4. Shop Stewards and Union Stewards. The remaining in-plant method of communication is the use of shop stewards and the union stewards. The stewards, however, are obviously not an appropriate means for placing a substantial message before the entire employee complement more or less simultaneously. Because the Company strictly enforces a ban on solicitation of employees for union membership or dues, as well as on carrying on union business, upon the premises of the Company during all paid time, whether or not an employee is working, stewards can reach employees only before and after work and during lunch; and since lunch breaks are staggered, this opportunity is further limited.
5. The Company's Offer to Mail Communications for the Unions. Under the circumstances here, the only method which affords and effective means of reaching virtually every employee with a substantial message under conditions which allow thoughtful consideration is direct mail. As has been stated, however, the unions are presently unable to use that method effectively.3
Although the Company did offer to mail union communications to the employees' home addresses, that method is plainly unsatisfactory. The Company's offer allows it to preempt the mailing equipment. This would be crucial in times of emergency when the unions might well want to use the mails, for this is the very time when the Company would want to do so as well and would preempt the equipment. Moreover, the offer limits the subject matter of the letters which it will mail for the unions to 'matters relating to contract negotiation,' leaving the Company as sole judge of what could be mailed. For instance, while the Company did mail out a copy of the unions' contract proposal in November 1968, it refused to send out a survey concerning the employees' interest in an automobile insurance plan. The unions' duties as exclusive bargaining representative do not end at 'matters relating to contract negotiations'; they also include other matters such as this insurance plan.4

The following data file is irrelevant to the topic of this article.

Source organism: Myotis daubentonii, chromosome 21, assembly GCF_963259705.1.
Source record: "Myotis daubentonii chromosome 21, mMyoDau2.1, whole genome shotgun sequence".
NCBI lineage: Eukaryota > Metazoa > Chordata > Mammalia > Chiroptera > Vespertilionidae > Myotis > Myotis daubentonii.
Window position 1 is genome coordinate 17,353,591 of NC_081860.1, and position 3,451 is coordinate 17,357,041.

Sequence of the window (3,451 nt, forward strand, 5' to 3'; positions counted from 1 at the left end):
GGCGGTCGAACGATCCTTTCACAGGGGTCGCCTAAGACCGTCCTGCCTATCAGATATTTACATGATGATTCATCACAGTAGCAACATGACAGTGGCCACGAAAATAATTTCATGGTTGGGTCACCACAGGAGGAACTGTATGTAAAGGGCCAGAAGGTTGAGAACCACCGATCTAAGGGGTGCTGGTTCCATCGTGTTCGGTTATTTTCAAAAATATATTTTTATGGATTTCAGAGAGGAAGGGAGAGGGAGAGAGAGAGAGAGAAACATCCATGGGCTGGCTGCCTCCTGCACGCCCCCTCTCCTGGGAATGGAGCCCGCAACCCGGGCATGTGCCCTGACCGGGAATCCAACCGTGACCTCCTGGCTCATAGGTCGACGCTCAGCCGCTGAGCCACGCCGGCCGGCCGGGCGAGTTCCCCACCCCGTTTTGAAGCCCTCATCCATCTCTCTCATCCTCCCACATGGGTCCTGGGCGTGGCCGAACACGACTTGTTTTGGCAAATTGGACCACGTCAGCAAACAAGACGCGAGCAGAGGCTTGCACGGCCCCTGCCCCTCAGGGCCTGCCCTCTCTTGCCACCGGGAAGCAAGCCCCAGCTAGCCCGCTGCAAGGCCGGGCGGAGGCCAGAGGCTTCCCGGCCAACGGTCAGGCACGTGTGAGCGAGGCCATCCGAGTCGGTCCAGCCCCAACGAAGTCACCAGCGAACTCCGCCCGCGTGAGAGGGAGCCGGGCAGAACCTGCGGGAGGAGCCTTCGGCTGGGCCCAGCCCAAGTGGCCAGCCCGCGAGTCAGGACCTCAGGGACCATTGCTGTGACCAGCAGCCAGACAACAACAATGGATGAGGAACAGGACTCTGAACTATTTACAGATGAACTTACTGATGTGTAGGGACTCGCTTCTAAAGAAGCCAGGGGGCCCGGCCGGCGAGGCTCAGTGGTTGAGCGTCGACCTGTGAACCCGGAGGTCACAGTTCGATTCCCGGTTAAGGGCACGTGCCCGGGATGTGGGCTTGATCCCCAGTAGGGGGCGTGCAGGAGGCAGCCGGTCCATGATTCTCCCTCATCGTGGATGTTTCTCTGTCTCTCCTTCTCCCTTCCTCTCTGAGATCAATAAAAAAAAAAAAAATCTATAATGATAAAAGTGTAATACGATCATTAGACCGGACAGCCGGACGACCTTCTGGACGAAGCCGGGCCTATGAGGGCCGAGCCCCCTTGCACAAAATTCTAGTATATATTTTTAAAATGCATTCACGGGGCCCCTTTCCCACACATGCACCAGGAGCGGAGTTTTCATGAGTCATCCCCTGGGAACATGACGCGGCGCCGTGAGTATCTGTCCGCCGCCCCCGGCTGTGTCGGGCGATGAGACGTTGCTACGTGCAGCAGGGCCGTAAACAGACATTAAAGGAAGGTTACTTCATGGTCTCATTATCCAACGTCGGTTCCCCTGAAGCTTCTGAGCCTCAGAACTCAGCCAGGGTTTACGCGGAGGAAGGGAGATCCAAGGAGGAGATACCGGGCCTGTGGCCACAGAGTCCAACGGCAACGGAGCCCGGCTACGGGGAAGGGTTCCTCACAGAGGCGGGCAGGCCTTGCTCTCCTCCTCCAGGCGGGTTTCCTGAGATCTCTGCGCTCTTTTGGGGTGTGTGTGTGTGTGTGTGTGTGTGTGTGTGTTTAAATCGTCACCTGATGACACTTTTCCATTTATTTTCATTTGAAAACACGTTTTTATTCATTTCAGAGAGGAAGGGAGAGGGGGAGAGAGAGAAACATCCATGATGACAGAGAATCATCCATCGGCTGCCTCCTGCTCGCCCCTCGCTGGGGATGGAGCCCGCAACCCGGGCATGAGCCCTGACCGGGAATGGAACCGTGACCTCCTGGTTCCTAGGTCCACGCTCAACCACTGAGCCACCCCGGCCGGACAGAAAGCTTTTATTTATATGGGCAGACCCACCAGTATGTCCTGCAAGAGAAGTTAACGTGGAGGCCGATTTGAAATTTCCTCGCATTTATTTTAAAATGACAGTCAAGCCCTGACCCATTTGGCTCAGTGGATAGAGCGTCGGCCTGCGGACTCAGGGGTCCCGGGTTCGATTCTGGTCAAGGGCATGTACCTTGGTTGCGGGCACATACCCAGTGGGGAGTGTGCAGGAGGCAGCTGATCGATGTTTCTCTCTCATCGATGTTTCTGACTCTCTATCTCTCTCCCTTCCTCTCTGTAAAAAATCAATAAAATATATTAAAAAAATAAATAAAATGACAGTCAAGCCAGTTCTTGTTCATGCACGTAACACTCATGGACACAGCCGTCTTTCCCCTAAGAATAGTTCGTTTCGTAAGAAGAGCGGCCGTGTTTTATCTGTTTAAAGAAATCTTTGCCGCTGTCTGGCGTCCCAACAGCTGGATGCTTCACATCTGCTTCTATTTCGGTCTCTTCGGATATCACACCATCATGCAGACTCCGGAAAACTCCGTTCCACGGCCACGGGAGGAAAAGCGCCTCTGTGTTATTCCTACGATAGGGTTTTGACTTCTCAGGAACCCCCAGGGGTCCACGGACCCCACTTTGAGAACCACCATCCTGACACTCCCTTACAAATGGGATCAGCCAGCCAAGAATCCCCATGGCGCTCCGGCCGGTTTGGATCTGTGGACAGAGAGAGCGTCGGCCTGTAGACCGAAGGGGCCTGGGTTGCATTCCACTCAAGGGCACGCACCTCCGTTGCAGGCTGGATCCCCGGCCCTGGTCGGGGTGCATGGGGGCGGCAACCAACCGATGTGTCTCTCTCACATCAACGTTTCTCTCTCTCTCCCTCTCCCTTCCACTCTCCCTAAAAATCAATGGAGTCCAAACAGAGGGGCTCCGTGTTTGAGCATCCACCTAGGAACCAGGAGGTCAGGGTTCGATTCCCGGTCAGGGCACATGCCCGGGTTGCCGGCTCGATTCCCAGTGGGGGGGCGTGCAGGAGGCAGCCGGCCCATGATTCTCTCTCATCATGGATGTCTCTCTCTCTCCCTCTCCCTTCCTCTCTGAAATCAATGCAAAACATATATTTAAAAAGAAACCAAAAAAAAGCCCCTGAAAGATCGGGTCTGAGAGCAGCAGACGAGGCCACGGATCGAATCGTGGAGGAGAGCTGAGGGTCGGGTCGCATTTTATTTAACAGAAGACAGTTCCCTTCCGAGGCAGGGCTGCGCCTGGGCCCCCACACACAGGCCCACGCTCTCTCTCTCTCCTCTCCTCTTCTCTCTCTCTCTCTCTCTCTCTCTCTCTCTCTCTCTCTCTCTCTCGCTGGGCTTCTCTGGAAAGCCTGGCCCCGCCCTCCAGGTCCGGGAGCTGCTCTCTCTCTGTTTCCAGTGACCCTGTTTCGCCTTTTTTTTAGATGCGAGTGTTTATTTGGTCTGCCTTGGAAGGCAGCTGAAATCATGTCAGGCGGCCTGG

Thus we find that none of the alternative methods suggested by the Company is adequate to achieve the unions' objective of reaching all the bargaining unit employees. Moreover, as we held in the Prudential case, since each of the five alternative methods is inadequate by itself to achieve the desired goal, their aggregation cannot cure the defect.
In Prudential, we held that 'as the exclusive bargaining representative of the all the agents within the unit, the Union has a statutory duty to represent fairly the interests of the * * * nonunion agents as well as the Union members * * * (and) data without which a union cannot even communicate with employees whom it represents is, by its very nature, fundamental to the entire expanse of a union's relationship with the employees.' 412 F.2d at 84.
The Company argues that, although the unions' avowed purpose may be relevant, the true motivation for the unions' demand is either to solicit for union membership or to go to the homes of those who did not strike in 1960 and to continue to visit violence upon them. But as we stated in the Prudential case, the 'complaint that the Union may use this information to solicit new members within the unit is simply of no moment. As the Board has so appropriatelyindicated, there is no clear distinction between informing nonmembers about the benefits it has obtained and hopes in the future to secure for them and its solicitation of their support. In any case, union solicitation is itself hardly an evil-- especially where, as here, the union is already the exclusive bargaining representative of the employees it is solicitating.' Prudential Ins. Co. v. N.L.R.B., supra, 412 F.2d at 85. Moreover, there is no evidence here that the unions would use the list of addresses to go to the employees' homes for violent purposes.